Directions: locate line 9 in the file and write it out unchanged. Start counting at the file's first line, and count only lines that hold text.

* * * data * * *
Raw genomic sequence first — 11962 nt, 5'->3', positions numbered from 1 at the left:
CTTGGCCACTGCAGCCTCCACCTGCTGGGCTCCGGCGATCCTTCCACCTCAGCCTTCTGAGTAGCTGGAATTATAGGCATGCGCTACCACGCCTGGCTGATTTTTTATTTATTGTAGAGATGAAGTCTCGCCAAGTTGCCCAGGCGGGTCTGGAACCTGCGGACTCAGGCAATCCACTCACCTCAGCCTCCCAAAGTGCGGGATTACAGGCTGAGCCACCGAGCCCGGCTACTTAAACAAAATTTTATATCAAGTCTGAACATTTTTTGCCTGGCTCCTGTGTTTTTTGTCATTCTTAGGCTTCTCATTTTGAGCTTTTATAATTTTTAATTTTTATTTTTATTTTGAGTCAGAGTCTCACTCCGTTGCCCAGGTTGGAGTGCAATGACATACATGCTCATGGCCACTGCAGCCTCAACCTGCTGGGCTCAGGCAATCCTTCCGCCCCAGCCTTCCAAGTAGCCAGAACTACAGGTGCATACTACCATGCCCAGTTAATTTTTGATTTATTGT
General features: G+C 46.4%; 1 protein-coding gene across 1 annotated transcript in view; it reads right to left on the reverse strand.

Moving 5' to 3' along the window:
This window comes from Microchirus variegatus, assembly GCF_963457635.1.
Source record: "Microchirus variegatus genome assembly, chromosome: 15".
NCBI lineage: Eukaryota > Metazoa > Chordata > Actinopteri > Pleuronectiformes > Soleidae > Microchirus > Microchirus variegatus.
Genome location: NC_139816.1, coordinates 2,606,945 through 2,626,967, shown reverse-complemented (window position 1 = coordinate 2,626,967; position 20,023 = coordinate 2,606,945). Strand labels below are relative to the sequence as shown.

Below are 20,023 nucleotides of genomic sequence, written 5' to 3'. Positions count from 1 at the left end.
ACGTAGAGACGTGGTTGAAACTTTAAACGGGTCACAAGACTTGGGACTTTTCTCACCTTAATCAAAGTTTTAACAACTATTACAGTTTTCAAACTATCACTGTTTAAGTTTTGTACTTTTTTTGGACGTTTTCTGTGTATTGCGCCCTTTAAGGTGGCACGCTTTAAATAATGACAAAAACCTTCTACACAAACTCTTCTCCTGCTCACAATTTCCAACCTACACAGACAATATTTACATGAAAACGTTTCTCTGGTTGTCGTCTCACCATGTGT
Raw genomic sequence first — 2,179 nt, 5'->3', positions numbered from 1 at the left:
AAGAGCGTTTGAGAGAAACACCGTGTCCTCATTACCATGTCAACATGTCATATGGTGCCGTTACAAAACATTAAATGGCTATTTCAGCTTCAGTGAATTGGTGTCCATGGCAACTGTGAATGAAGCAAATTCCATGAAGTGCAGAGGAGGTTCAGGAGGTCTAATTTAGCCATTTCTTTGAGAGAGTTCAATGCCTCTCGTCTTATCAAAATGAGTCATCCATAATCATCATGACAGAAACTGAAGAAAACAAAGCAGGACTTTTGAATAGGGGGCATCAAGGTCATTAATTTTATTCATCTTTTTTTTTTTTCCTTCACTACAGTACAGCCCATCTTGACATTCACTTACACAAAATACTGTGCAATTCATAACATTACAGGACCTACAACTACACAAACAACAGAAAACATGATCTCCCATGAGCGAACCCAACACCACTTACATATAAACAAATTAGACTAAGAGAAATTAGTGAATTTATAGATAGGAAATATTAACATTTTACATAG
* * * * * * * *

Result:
Below are 20,023 nucleotides of genomic sequence, written 5' to 3'. Positions count from 1 at the left end.